Charities in the UK were urged to debate the future of the donor experience at a PRCA Charity & Not-For-Profit Group event in London.
Speakers from the Commission for the Donor Experience, Copper Digital and former government minister Paul Burstow, all claimed that charity public relations and communications plays a vital role in the future of fundraising and re-building trust in the sector.
Richard Spencer from the Commission on the Donor Experience argued that in the future charities will have to adapt to a climate of reduced trust in charitable organisations and move away from a “Victorian-era” donation system where broadcast messages are relied on to deliver returns. He said:
Over saturation and aggressive fundraising in the past has resulted in people believing that the Olive Cook front pages could be true and most people have crossed the road to avoid a fundraiser.
The Commission on Donor Experience is trying to close the disconnect between the discussion and development of best practice and the front line delivery of fundraising.
Beneficiaries need to be at the heart of what is communicated by charities.
Simon Francis, Co-Chair of the PRCA’s Charity & Not-For-Profit Group, said:
Potential donors now experience an excess of information from charities, but suffer from a dearth in time to pay attention to communications. This means charity communications needs to be less broadcast and more hard working.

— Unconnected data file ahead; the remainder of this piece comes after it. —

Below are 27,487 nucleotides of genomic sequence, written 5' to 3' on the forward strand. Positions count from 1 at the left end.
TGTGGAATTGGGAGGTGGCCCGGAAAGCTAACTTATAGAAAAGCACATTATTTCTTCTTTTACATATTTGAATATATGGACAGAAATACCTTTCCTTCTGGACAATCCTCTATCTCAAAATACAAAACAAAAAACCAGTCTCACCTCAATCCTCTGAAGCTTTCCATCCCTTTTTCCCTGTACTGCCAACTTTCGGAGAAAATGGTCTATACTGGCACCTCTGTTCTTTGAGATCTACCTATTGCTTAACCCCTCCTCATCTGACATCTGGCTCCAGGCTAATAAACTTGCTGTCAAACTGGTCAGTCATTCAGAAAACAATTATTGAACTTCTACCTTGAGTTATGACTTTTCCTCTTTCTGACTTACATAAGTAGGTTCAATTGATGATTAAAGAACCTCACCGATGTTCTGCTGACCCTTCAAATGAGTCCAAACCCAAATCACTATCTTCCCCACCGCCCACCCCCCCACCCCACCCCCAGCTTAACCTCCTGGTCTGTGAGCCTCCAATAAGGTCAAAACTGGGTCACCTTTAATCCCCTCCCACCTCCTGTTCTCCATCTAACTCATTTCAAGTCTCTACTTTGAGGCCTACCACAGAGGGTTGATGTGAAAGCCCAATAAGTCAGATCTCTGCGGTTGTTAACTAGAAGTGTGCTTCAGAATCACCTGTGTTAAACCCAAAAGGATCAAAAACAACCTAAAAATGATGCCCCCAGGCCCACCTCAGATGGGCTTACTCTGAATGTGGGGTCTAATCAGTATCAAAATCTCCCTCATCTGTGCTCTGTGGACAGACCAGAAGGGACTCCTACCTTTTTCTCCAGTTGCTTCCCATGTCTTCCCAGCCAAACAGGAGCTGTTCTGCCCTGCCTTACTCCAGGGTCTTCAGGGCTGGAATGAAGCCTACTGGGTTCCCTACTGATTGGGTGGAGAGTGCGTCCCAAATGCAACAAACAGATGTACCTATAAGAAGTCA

At the same time, charities need to recognise the long-term consumer journey on the path to donation of money. The innovative charities of the future will also spend more time looking at the “supporter experience” from engaging on social media, through to volunteering and financially supporting a charity.
All these are donations of influence, time or money and all are equally important to charities.
Putting supporters at the heart of communications was backed by former government Minister, Rt. Hon. Paul Burstow as part of the solution to improving charities’ perception with MPs:
Since the formation of a Tory government, everything that the sector might traditionally try in lobbying doesn’t work.
The best way now to engage with MPs is for charities to provide the logistical and infrastructure support to enable those with real experiences, such as volunteers and beneficiaries, to speak to those in power.
This is especially important at a local level – that’s where the door to hearing from charities is still very much open.
Tim Kitchin from Copper Digital is leading the Commission’s review into Media relations and the public face of charities. He added:
While there may be lots of cause to be despairing about the reputation of charities the vast majority of media coverage is still positive.
The greatest stories are personal stories, the stories from the grassroots and these are lapped up by the media.
We’re encouraging all communicators to feedback on our review and specific recommendations.
To contact the Commission for the Donor Experience, visit http://www.donor-experience.com
For more information on the PRCA’s work on charity reputation, visit http://www.prca.org.uk/ChangingFundraising
Preview image: Flickr / Creative Commons / Dave Catchpole